Adjusting to Life in Madrid – Three ‘expat’ stories

In the May edition of “Madridmetropolitan”, Chris Neil wrote about the process of cultural adjustment when moving to a new country for the first time. He mentions that newcomers can often help themselves by comparing experiences with other members of the expat community.

As a newcomer, you might find one question always seems to be on the lips of others – “Why did you move to Madrid?” This can be awkward to answer – the reasons can be too varied, vague, or simply involve aspects you would rather not talk about. It is, however, one of the questions I put to three relative newcomers, in an effort to find out how they are adjusting to life here.

All have come different backgrounds and they have all lived in Madrid for varying lengths of time, so their experiences are, unsurprisingly, different. Equally, they have all had quite different reasons for coming and this, perhaps, is what has informed their experience the most.

‘To travel, but in a controlled way”

Deborah, a Canadian visual artist in her early 50s, has lived in Madrid for just under a year, after several trips back and forth between Canada, the capital, and coastal regions of Spain. She explains to me how she came to Spain primarily to experience a different culture and improve her Spanish. However, for her the move wasn’t simply about ‘hitting the road’, as she feels she might have done in her twenties. “I have a family, and I never came with the intention of cutting ties with my old life”, she says.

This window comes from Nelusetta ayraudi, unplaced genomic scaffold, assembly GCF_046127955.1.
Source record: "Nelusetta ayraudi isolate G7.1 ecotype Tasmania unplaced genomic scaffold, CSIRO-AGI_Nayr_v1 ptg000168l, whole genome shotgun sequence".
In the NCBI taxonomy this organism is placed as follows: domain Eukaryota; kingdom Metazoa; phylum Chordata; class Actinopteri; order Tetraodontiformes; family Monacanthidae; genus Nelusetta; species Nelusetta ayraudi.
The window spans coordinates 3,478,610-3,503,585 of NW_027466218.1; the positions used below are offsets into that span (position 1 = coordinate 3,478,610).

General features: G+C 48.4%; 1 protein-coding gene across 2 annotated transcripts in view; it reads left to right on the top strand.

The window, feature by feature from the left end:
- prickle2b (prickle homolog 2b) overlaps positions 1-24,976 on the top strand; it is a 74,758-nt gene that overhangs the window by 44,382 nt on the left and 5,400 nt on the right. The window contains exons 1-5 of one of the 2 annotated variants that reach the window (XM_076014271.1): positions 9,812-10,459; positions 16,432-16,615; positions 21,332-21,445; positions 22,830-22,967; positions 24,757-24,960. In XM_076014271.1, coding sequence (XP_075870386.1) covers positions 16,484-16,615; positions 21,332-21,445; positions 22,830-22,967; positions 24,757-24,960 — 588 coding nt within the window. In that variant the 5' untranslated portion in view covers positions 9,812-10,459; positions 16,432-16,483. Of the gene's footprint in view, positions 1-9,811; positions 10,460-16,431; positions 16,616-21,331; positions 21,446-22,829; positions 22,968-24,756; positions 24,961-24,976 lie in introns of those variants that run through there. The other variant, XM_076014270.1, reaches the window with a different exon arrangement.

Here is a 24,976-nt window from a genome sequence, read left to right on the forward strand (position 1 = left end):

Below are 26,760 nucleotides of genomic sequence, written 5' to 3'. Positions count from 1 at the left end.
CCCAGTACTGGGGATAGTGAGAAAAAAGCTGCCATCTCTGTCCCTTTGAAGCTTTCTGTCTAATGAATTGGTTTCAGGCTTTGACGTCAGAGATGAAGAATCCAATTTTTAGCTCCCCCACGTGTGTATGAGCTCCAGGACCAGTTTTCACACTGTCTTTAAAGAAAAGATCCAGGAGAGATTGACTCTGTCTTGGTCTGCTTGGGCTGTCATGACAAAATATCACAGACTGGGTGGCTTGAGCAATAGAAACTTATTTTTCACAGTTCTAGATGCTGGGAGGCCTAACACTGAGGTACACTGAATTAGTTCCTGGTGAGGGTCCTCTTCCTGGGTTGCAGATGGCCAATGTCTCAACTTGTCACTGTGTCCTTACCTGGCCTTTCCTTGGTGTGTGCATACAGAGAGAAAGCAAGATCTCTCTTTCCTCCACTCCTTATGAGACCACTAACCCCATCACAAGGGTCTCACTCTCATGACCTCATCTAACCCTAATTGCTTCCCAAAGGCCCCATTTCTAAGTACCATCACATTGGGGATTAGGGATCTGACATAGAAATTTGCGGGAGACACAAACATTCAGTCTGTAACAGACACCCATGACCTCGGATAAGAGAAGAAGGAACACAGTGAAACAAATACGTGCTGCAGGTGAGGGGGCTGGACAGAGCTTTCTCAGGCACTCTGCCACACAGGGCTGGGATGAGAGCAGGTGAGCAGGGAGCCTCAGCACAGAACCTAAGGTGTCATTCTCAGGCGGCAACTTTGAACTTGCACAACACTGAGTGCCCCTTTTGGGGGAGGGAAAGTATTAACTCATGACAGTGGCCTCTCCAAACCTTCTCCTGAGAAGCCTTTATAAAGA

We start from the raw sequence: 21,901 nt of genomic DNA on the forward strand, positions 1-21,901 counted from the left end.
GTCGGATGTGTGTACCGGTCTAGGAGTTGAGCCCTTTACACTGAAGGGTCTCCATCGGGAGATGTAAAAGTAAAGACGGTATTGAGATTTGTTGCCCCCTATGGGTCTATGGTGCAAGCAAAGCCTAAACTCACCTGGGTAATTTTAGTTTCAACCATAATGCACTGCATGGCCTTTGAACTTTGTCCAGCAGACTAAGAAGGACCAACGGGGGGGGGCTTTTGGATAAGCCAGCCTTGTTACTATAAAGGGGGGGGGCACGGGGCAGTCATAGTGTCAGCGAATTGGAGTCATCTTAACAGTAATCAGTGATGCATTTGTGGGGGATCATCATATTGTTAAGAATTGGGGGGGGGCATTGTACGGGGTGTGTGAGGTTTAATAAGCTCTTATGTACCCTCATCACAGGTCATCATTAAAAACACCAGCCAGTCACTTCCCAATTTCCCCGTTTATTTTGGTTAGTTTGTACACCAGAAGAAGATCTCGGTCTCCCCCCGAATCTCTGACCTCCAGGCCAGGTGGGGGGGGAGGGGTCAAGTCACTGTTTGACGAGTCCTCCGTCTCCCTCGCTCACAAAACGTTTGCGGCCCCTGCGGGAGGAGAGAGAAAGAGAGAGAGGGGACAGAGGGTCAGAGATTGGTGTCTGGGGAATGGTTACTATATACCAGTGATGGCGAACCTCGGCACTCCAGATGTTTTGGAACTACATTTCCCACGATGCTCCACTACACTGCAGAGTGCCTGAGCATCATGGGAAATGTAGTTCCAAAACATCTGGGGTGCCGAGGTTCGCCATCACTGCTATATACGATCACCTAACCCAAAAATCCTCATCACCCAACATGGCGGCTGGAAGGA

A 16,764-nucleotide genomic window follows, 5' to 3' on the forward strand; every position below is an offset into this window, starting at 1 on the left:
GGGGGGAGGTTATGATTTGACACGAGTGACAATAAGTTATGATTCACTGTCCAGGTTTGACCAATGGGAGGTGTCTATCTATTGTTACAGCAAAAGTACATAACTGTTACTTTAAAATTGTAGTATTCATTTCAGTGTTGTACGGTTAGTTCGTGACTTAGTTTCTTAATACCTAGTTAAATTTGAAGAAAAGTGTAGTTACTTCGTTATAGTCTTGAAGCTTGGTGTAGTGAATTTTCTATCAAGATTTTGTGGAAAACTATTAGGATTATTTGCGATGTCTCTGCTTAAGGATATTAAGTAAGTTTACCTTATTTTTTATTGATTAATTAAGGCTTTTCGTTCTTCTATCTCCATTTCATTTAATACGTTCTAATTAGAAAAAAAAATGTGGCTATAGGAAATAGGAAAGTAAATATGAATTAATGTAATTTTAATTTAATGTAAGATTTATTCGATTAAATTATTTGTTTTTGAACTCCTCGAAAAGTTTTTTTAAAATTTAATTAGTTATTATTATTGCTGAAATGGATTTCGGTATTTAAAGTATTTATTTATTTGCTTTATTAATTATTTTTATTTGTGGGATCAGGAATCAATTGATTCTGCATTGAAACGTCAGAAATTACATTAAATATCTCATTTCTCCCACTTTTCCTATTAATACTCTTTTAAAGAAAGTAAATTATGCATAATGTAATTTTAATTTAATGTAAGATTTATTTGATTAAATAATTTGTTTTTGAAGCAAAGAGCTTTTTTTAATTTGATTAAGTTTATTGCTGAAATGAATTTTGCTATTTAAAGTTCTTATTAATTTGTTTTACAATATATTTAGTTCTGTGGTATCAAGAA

As well as being a painter and recently training as an EFL teacher, she ran a business in Canada, specialising in holistic treatments. When asked if there is something she wishes she had done before coming to live in Spain, she says she regrets not bringing a bigger supply of vitamins and other similar products that, so far at least, she has been unable to find in Madrid.

Upon arriving here, Deborah recalls feeling “excited about being here and motivated to set myself up and get on with my life”. Nearly 12 months on, she feels “more relaxed”, having “found comfort in my barrio with businesses I frequent and places I like to go.”

One adjustment Deborah has had to make is in terms of space, “…sometimes the difference in personal space between my culture and this culture has been challenging for me, such as when walking down the street.” Although she has also learnt that she can be comfortable with living “simpler and with less space than I have been used to”, including “living without a bathtub”.

In terms of the personal qualities that have helped her adjust, she states, “I am naturally very adaptable, curious and love a challenge…qualities that help on a daily basis in a foreign country.” She admits, however, that her Spanish is not “where I would like it to be” and attributes this partly to having to use English whilst working as an English teacher.

Deborah has made good use of the various expat community groups and organisations in Madrid, although acknowledges that some events can become repetitive, saying that, “as a result I have limited my participation to specific interests from time to time.” However, she is generally very supportive of their concept:

“I think it’s really important and normal when you are new to a country to be want to immediately connect with others that speak the same language so that you can express yourself, get help with things and have an ear that understands what you are experiencing…. it’s normal as humans to look for comfort in familiar places while you are learning about a different culture and its language.”

Although some of the groups Deborah mentions also have Spanish members, her experiences of integrating into the Spanish community “have been slow”:

“I haven’t found it an easy process and…there are probably many reasons why I personally feel that way. I am naturally more reserved and quiet…I personally feel that being accepted by (my) generation of Spanish (people) has been a bit of a struggle, as I am an outsider and always will be. Even if I learned the language well, I will never be Spanish and think I will always be treated as such.”